Ever wondered why we eat what we do during the Lunar New Year? We break it down for you
The Chinese or Lunar New Year is coming soon, at the end of the month. You might have noticed that there are many menus carrying the same food items.
Here we present a few common food items or dishes that are eaten during Lunar New Year, and why.
This raw fish salad, also known colloquially as Lo-Hei in Cantonese, is predominantly eaten by the Chinese in Singapore and Malaysia, although versions of the dish have existed in China.
Created by four master chefs back in the day, the dish has since gained huge popularity amongst restaurants and households alike.
Tossing the salad while shouting various auspicious wishes is good fun at a gathering as well.
Pen Cai was invented during the late Song Dynasty. During the war, the Emperor fled to Guangdong and the villagers, wanting to serve him well, gathered all their best food into a wooden basin for the Emperor’s consumption.
This tradition then evolved into the Pen Cai we know today, filled with expensive foods. These days, it is usually a symbol of opulence, and can cost a bomb.
One legend about this “kueh” of sorts comes from that of the monster, Nian. Every year, the monster would terrorise villagers by eating them until a baker named Gao baked some pastries to distract the monster, thus filling its belly with the heavy cake.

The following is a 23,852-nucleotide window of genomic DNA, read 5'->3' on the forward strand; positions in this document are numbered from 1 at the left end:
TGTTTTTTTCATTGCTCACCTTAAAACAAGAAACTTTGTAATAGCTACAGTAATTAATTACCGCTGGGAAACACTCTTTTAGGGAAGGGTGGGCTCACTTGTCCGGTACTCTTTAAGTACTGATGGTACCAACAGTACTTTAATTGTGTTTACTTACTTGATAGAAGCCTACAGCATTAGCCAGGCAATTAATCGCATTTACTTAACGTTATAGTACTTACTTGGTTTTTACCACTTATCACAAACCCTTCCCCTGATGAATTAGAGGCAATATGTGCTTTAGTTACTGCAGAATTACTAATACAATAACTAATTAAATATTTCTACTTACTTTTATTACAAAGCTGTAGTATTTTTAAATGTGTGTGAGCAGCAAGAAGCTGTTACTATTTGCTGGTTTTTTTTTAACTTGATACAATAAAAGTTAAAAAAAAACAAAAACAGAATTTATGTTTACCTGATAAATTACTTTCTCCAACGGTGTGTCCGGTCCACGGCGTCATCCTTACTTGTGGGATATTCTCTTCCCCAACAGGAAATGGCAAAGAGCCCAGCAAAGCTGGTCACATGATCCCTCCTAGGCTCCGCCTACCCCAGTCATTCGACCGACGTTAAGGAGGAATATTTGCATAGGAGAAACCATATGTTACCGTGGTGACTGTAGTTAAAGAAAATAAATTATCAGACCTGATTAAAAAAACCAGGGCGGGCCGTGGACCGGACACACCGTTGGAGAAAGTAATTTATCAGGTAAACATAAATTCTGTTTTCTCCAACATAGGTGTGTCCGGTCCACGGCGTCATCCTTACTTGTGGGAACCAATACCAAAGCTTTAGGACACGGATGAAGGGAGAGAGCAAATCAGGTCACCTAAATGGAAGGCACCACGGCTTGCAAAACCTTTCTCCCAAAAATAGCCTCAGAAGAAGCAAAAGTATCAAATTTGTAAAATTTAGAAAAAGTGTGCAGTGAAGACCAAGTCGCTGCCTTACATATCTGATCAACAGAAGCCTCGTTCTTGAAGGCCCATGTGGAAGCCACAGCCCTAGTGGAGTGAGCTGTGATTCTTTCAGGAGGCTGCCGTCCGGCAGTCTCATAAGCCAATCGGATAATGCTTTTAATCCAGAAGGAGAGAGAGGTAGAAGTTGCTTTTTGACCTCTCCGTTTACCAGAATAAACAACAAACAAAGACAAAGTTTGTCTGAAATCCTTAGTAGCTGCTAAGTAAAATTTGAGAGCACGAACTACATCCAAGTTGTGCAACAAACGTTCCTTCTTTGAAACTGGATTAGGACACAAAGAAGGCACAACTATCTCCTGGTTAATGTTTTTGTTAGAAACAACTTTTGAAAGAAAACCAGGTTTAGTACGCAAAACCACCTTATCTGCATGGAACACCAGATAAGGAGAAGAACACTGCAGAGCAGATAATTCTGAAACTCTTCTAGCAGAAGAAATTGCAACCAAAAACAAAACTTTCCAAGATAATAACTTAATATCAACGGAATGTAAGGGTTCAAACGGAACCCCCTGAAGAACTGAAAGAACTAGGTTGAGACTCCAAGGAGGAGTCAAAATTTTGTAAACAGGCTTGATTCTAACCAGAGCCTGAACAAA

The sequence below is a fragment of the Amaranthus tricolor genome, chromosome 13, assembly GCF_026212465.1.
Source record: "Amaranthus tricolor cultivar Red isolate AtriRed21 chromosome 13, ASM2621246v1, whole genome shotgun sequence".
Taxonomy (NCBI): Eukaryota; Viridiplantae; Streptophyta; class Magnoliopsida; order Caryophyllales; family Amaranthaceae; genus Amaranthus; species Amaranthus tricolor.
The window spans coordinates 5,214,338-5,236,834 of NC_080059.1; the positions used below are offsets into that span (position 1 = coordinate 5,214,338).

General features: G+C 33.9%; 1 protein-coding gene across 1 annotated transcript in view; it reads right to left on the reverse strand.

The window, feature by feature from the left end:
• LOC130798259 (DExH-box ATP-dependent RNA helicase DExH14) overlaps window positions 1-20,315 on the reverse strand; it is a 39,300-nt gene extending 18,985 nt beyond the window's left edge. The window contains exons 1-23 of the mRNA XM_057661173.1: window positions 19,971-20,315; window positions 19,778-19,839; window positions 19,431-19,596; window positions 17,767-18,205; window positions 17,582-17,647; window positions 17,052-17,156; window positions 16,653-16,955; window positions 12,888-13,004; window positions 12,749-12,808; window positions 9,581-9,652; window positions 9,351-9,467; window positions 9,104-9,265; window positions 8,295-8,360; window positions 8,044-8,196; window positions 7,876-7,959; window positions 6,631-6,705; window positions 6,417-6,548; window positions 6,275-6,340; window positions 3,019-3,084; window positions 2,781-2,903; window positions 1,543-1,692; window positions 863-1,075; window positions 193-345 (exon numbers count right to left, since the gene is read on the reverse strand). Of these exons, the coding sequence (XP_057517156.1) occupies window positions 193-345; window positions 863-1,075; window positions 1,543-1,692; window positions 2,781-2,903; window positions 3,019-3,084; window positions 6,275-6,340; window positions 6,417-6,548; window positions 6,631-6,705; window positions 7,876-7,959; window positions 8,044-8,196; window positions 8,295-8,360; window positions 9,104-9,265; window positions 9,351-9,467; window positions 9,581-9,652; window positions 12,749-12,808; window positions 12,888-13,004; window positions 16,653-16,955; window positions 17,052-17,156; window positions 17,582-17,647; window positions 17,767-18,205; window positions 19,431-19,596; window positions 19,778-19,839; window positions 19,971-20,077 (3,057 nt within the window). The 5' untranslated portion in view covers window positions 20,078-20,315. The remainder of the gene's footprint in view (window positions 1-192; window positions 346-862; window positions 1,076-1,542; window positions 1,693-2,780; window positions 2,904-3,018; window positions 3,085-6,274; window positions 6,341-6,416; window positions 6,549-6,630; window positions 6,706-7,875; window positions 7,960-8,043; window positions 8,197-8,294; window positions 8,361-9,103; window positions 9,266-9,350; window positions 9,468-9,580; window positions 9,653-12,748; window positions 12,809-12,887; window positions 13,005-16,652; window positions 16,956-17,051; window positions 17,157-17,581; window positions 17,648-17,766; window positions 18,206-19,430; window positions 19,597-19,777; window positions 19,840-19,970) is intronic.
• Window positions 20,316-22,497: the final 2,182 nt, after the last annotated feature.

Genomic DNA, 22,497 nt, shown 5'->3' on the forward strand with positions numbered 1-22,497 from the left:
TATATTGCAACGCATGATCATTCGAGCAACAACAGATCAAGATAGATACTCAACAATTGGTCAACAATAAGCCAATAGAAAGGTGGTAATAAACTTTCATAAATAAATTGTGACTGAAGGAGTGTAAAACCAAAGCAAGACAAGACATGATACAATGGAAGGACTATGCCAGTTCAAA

The monster then retreated back to the mountains without eating any villagers. This is how the kueh called Nian Gao supposedly came about. Nian Gao may be sweet or savoury, depending if molasses are added to the preparation process.
Traditionally, dumplings are consumed in Northern China for good luck and fortune as the dumplings are said to resemble the shape of ingots.
They are usually stuffed with pork and chives and can be steamed, boiled or fried, depending on your preference.
Symbolic of the Mandarin saying of “tuan tuan yuan yuan”, meaning “reunion”, Tang Yuan is traditionally eaten on the first day of the Lunar New Year.
These cute rice flour dumplings come in a syrupy soup to symbolise reunion and happiness. These days, they can be filled with peanuts, red bean paste, yam paste, sesame paste or even green tea paste.
This crowd-pleaser is also eaten during Hari Raya and is usually considered to be a festive cookie. For the Chinese, pineapples signify wealth and fortune.
Nowadays, pineapple tarts in Singapore are available in many variations such as the Taiwanese fengli su.